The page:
Movie Review with Jeff McCullough: Inside Out

By Jeff McCullough on June 19, 2015 from Movie Review via

Inside Out is an exceedingly rare kind of film, one that only comes out once or twice a decade. Like Almost Famous, It’s A Wonderful Life, and Up (not so coincidently directed by Pete Doctor, the masterminded behind this film), it’s a movie that’s transcends the medium, a force that reaches through the screen, gives you a hug, and tells you everything’s going to be ok. Pixar is well known by now for putting profound messages and what would normally be considered kiddie fair, but Inside Out kicks things up to 11, delivering the studios best film in years.
We follow the life of 11 year old Riley, the “happy monkey” of her family, and the five guys and girls taking control in her head. Riley’s emotions, Joy, Sadness, Fear, Anger, and Disgust, are anthropomorphic beings who hang out and Riley’s cranium, controlling her actions and general sense of well-being. Since birth it’s been primarily Joy behind the wheel, giving all the care free happiness and innocence of childhood free reign to shape Riley’s core memories and personality, while the other emotions stand around and twiddle their thumbs.
But as everyone finds out eventually, the innocence of infancy eventually must be shed, with all the heartbreak that accompanies it. For Riley, it takes place in the form of a move from her beloved Minnesota to the altogether strange and alien California. The emotional turmoil strikes disaster, and a series of unfortunate events cause Joy and Sadness to be sucked away into the deep recesses of Riley’s mind, leaving only Fear, Anger, and Disgust in control. And with the inability to feel happy, and the unwillingness to reflect on her own misery, Riley becomes the perhaps most feared specimen of human- an adolescent girl unsure of her way in the world. Now it’s up to Joy and Sadness to make it back and save the day.
From the very beginning, everything in Inside Out clicks, in no small part due to its ensemble cast of emotional avatars. And while everyone gets their time to shine (Fear is particularly hilarious) its Amy Poehler’s Joy who stands out as a truly exceptional character, easily up there with Buzz, Woody, Dory, and all the other fantastic personalities Pixar originated over the years.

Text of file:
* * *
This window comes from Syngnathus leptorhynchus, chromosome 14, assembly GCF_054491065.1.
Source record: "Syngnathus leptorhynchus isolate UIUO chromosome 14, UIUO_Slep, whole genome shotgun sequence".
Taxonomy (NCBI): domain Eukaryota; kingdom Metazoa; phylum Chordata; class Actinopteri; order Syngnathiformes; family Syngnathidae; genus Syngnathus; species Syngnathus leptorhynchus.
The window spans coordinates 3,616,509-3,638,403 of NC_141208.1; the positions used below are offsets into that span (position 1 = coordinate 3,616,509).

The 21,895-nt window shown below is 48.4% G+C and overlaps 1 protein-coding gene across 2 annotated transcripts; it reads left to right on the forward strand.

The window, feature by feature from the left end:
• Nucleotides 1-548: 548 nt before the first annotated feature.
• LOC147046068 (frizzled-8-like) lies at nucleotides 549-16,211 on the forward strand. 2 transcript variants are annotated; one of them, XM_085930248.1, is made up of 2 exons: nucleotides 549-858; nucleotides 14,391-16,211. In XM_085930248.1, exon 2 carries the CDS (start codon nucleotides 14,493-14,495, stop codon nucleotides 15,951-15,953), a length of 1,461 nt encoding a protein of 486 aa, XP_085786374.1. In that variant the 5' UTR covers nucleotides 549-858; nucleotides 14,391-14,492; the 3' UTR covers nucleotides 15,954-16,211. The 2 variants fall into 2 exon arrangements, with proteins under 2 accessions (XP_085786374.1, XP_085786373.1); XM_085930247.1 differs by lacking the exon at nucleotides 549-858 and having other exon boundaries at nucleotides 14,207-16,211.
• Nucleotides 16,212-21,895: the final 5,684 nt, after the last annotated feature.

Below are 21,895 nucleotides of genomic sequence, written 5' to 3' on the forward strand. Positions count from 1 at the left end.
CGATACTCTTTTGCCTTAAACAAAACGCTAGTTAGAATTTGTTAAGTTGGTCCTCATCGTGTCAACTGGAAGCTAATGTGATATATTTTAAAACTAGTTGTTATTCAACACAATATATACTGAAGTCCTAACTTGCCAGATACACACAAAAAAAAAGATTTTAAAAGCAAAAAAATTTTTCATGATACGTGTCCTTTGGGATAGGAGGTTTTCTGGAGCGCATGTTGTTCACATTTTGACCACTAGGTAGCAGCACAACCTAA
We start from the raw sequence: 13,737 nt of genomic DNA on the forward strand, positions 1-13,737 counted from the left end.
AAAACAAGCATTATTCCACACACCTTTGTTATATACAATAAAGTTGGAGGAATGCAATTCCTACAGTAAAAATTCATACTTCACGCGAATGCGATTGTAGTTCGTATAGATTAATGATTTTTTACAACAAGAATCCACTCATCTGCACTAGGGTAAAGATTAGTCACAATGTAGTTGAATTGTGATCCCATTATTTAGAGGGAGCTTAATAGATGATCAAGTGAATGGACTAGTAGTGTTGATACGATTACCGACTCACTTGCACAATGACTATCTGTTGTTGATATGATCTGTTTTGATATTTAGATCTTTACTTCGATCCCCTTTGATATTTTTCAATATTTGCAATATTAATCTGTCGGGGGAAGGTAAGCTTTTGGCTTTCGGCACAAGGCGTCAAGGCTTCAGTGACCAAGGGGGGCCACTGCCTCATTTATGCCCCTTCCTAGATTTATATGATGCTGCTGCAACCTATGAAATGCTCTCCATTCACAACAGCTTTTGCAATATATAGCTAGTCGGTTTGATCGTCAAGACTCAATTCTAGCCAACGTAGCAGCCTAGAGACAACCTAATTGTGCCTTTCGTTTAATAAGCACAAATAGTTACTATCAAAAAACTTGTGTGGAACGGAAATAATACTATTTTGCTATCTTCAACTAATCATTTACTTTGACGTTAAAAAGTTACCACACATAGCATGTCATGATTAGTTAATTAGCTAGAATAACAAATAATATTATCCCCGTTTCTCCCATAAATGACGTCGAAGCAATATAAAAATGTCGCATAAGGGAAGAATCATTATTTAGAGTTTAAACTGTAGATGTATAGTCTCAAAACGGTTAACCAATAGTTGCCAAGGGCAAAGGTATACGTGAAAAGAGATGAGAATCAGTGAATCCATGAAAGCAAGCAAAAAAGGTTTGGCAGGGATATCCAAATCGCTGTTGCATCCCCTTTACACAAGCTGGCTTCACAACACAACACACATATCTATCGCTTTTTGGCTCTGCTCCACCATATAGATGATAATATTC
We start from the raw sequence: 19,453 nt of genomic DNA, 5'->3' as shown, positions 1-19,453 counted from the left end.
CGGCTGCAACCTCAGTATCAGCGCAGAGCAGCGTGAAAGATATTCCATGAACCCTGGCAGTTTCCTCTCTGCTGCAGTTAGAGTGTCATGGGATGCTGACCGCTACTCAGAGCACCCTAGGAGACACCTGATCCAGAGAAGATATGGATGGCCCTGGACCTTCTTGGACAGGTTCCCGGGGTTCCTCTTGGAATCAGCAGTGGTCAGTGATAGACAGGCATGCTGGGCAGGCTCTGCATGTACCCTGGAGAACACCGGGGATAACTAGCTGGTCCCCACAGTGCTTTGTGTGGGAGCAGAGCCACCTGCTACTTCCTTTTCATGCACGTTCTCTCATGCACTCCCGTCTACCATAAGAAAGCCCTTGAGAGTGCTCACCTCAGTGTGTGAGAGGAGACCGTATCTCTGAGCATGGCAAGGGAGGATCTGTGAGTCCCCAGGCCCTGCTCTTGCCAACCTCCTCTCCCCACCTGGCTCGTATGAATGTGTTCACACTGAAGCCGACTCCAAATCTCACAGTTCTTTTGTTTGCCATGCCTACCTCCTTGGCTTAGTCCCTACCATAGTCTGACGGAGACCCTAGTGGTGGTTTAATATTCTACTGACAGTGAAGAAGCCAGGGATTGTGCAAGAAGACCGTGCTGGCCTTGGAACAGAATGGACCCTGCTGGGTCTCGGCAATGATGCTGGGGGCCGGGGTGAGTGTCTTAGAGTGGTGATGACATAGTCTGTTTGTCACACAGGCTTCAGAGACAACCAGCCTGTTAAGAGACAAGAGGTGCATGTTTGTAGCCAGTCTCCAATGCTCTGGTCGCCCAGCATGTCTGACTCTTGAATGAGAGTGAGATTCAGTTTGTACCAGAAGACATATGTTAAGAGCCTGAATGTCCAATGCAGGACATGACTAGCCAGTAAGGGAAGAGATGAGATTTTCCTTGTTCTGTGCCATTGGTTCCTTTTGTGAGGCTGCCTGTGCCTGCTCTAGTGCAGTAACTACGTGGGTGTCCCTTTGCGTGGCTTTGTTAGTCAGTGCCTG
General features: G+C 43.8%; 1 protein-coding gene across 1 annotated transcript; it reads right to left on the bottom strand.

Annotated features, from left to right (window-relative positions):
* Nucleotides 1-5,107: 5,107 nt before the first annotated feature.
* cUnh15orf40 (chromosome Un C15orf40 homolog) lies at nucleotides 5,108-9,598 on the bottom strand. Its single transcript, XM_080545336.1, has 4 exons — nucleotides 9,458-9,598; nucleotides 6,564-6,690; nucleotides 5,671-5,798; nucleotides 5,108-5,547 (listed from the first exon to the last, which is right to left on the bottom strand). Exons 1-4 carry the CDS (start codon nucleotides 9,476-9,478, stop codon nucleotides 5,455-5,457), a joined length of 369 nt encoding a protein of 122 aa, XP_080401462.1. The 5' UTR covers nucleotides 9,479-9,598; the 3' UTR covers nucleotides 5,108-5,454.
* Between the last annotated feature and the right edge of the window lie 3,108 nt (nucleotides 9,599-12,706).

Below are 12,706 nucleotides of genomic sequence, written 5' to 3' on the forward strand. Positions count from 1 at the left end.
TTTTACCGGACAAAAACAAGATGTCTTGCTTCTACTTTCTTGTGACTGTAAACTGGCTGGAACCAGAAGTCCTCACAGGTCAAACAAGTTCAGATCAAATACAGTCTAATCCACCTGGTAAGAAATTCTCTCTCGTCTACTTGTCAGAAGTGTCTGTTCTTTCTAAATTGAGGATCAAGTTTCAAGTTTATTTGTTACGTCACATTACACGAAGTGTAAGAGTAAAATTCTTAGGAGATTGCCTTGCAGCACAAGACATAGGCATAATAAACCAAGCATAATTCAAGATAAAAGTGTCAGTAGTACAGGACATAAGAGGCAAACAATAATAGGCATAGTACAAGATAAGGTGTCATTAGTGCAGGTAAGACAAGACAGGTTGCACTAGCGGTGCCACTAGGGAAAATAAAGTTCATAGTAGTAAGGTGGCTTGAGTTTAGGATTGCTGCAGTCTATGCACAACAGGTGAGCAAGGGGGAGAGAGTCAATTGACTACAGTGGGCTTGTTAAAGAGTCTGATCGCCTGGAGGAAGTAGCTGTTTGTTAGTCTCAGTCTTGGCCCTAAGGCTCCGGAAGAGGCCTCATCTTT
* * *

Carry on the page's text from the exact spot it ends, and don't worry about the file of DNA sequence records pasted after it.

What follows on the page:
A glowing yellow bundle of energy with neon blue hair and an infectious smile, Joy is a delight to watch, a real embodiment of the zealous excitement that kids express. But, despite her eccentric zaniness, she’s not a one-note character. Even with her seemingly unending strength, Joy is just as prone to sadness, anger, fear, and disgust as the rest of us. And it’s through the journey that’s she’s faced with that Inside Out delivers its lesson.
Unlike most family films that spit out overused moralistic trice like “sharing is caring” and “being a bully is mean” Pixargives us something else entirely. Inside Out’s showcase of maturation, while not featuring anything as genuinely emotionally devastating as Up, or as nostalgic as the Toy Story films, is still a profound tale, in this case one aimed more at parents than the tykes.
Looking back, even as young as I am, my best memories are bittersweet. The times spent with my grandparents are tinged with the memory of their death. Afternoons with my childhood best friend are hurt by the remembrance of our following out. But unlike so many people believe, this isn’t a bad thing.
 There simply can’t be happiness without sadness, and a little bit of melancholy strengthens rather than take away. The joy of childhood is a fantastical one but immature one, something that needs to be shed for true happiness to intercede.  It’s a message many films, let alone kid’s films, are afraid to say, and I applaud Inside Out for taking the road less traveled and delivering such an exceptional film.
Pixar’s perfect reputation has been somewhat tarnished in the past couple years, but Inside Out shows not only has the famed company not lost its mojo, but has invigorated it. Their best film in years, Inside Outis nothing short of another animation masterpiece.
4 and ½ out of 5 stars

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